Mobile Museum Program of National Museum, Botswana at Ditshegwane Village (Study Tour visit, 1995) CAM workshop delegates in Guyana with the Minister of Culture, Youth and Sports, The Honourable Gail Texeira, 1999 Delegate display at GCAM workshop, Nairobi, 1997 Tswaing Crater, South Africa, 1995 Jennifer Wishart (left), Emmanuel Arinze, Jenny Daly at Museum of African Art, Georgetown, Guyana CAM delegates at the Tswaing Crater Interpretation Centre, South Africa, 1995 Children's dance troupe, Ditshegwane Village, 1995 Charity Namukoko Salasini, Zambia with child guest, GCAM workshop, Nairobi, 1997
Bulletin Number 3 - Oct. 1997
CAM Honoured by New Patrons
The President's Column
City Museums and Museum City: The Jaipur (India) Paradox
The West African Museums Programme: Vision, Achievement and Challenge
The Heritage of Gibralter
Museum of Contemporary Art, Madras, India
Distance Learning Program Review
ICOM '98
Children in African Museums: The Undiscovered Audience, Nairobi, November 9 to 16
CAM '98 Becomes CAM '99
CAM will miss our Friends and Colleagues
News Briefs
Our Challenge

CAM Bulletin Number 3 - Oct. 1997

City Museums and Museum City: The Jaipur (India) Paradox

Known as the Pink City world-wide. Jaipur has all the ingredients of a World Heritage Site. This capital city of the western Indian State of Rajasthan was built in the 1720s (though the region was inhabited centuries ago) by the brilliant Astronomer King Jai Singh.

Designed with exacting architectural astuteness, the heavily fortified walled city is divided by very wide tree-lined avenues with seven blocks of neat grid lined buildings. Sprinkled with parks, central squares, fountains, imposing monuments, bazaars and residences, Jaipur offers one of the finest examples of town planning in mediaeval India. The orientation of the main gates of the city is north east facing two temples situated on the surrounding hills honouring the Hindu architectural treatise called the shilpa shastra.

The heart of the city opens out through an incredible fresco studded massive triple arched gateway called Tripolia to a sprawling City Palace complex where the former Maharaja (Brigadier Bhawani Singh) resides. His former public courtroom, Diwane-Am, was converted into a public institution in 1959 called the Sawai Man Singh II Museum. India's largest chandeliers and the world's largest single piece silver urns, weighing some 242.7 kg., are but a few of the countless treasures housed in this museum which also includes Akbar's magnificent illustrated Ramayana and Razmnama.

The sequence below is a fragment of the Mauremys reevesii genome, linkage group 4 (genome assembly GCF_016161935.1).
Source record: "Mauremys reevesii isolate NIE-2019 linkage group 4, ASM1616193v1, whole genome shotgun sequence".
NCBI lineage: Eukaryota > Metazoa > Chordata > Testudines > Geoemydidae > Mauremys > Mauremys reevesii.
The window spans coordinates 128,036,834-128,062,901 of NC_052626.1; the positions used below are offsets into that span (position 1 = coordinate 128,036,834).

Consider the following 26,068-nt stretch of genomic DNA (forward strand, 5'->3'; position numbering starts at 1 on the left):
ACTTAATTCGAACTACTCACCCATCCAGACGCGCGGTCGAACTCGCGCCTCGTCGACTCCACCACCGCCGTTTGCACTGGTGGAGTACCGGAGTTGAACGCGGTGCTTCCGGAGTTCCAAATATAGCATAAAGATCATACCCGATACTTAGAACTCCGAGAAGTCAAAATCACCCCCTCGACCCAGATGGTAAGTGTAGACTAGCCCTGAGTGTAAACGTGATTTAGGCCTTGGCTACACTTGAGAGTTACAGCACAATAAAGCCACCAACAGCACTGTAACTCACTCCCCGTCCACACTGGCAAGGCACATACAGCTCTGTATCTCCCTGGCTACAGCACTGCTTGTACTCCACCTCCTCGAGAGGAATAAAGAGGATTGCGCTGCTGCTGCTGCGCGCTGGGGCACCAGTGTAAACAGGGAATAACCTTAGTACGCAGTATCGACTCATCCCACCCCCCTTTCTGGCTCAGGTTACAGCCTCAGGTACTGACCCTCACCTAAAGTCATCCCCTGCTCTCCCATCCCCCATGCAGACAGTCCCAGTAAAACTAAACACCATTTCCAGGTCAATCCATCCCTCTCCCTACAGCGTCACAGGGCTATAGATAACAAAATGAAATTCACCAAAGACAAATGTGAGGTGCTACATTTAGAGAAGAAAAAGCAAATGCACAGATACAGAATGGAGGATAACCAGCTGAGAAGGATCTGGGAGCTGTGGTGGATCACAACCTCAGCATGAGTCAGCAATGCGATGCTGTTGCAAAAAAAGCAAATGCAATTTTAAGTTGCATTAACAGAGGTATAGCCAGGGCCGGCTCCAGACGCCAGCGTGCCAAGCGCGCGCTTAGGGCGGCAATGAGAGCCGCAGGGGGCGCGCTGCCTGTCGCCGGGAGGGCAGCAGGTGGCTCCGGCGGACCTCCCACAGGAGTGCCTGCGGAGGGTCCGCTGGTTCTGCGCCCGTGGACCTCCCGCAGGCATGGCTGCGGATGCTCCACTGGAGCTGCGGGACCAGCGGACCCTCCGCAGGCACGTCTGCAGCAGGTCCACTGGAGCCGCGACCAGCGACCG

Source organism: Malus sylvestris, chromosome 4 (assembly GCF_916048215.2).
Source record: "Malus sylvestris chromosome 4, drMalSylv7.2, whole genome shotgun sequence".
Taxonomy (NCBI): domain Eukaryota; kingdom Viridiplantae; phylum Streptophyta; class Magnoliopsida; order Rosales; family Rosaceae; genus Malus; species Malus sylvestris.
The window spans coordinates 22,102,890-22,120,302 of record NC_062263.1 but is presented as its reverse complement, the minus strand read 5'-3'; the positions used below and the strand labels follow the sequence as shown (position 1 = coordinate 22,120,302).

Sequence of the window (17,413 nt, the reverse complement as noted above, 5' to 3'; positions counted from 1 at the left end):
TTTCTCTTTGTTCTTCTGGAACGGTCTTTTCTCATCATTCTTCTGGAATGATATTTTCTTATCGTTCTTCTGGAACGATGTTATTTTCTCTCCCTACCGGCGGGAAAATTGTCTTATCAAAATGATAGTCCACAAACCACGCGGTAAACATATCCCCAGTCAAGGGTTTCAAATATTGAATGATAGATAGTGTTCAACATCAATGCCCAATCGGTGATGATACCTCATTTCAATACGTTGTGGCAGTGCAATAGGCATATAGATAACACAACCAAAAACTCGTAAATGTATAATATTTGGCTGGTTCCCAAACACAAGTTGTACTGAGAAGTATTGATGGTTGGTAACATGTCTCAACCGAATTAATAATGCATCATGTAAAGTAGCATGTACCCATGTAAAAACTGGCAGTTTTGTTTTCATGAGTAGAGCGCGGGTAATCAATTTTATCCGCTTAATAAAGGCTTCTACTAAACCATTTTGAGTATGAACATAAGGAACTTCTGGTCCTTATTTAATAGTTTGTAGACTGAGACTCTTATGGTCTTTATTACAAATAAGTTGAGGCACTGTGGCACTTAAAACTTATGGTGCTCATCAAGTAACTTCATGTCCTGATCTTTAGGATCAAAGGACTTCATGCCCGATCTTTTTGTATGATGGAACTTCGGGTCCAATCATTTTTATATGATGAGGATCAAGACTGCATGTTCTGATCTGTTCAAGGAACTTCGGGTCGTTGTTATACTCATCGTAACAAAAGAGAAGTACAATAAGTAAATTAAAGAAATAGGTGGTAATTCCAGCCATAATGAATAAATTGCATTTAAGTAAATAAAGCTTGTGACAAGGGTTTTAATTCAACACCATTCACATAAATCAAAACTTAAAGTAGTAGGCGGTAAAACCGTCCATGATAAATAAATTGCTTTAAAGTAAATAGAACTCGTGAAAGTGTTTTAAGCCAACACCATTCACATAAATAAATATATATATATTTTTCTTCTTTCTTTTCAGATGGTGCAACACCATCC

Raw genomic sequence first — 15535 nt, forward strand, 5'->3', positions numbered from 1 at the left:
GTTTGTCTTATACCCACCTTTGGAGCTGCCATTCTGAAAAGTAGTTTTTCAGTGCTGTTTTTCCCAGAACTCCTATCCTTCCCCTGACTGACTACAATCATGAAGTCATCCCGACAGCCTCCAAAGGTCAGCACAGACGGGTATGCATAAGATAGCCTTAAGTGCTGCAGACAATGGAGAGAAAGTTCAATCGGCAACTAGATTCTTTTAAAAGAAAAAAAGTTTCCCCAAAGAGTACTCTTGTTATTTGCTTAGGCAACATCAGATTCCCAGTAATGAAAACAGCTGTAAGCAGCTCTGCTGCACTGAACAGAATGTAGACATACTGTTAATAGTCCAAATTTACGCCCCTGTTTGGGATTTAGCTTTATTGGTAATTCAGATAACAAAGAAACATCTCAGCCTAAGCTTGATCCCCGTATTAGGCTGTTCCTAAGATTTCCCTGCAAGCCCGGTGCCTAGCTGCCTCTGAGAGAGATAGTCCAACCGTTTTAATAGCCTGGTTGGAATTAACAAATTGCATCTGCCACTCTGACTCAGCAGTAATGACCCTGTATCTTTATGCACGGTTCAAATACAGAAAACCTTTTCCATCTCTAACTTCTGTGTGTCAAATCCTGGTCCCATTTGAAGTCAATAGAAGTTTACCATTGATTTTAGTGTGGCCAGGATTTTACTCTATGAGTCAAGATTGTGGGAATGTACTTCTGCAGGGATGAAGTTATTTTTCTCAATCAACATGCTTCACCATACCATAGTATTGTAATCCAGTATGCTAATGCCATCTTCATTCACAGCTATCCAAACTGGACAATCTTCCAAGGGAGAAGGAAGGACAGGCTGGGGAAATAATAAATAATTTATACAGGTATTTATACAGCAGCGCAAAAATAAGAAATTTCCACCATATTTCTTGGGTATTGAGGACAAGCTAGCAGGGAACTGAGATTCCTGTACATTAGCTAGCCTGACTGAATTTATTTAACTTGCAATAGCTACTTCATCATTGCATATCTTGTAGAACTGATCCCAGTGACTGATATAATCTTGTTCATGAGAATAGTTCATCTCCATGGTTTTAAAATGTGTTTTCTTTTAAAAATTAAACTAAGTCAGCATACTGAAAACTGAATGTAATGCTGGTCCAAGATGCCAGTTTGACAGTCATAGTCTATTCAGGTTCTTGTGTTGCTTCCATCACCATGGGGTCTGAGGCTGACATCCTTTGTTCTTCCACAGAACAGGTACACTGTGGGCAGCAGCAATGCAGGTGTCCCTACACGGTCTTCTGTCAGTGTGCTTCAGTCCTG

The city itself is dotted with countless temples, towers, intriguing mansions like the ca.1799 six storey high Palace of the Winds (Hawa Mahal) standing on a twelve-inch foundation. Three massive forts of Amber, Jaigarh (guarded by one of the world's largest cannons - Jaibaan) and Nahargarh adorn the hills surrounding Jaipur.

Colonial influence from the British era is fairly evident from the colour pink (a reddish pink sandstone like shade that dons all buildings) which was adopted as a symbolic welcome for Edward VII, the future Prince of Wales, who visited Jaipur in 1876. To this day all residents of the walled city are required to maintain this colour code, by law! He also laid the foundation stone for the first formal "museum" of the region modeled conceptually on the lines of the Victoria & Albert Museum in London.

Christened as Albert Hall the museum sits in the middle of a 77 acre park facing the main entrance of the walled city. Designed by a British architect Colonel Sir Swinton Jacob, it is a beautiful study in Indo Saracenic architectural hybridization. Over the next half century, more palaces such as the Rambagh & JaiMahal along with the Scottish castle Moti-Dongri graced the outer walls of the city as it raced towards the end of colonial rule and India's independence in 1947.

Cultural continuity is overwhelmingly noticeable in virtually all spheres of life - from painting, architecture, music, dance, religious and folk-traditions, festivals, social matrix, clothes, cuisine, to business ethics. The city even keeps time (to this day) using the massive stone observatory (the largest of the five in India) built by Jai Singh in 1728! This time-warp and the elongated continuity of traditions over centuries offers an enrichingly stirring experience to those who explore this cultural dynamism seldom offered by the "museums" that are stapled on to this milieu.

Often battling the severe budgetary starvation of sorts, these beleaguered institutions (in Jaipur and so also in other parts of India) of cultural preservation and promotion, helplessly watch their audiences dwindle. As their oft sterile presentations pale against the inherent cultural energy that exudes from their stakeholders, the very existence of "museums" comes under a revisionist eye. This echoes, to some extent, the remark questioning the traditional Western museological relevance to such societies made in the Foreword of the 1994 CAM Symposium Proceedings (Joy Davis, Martin Segger & Lois Irvine) .... adding perhaps a shade or two in an attempt to embolden the lines on this canvas, yet to be coloured...

George Jacob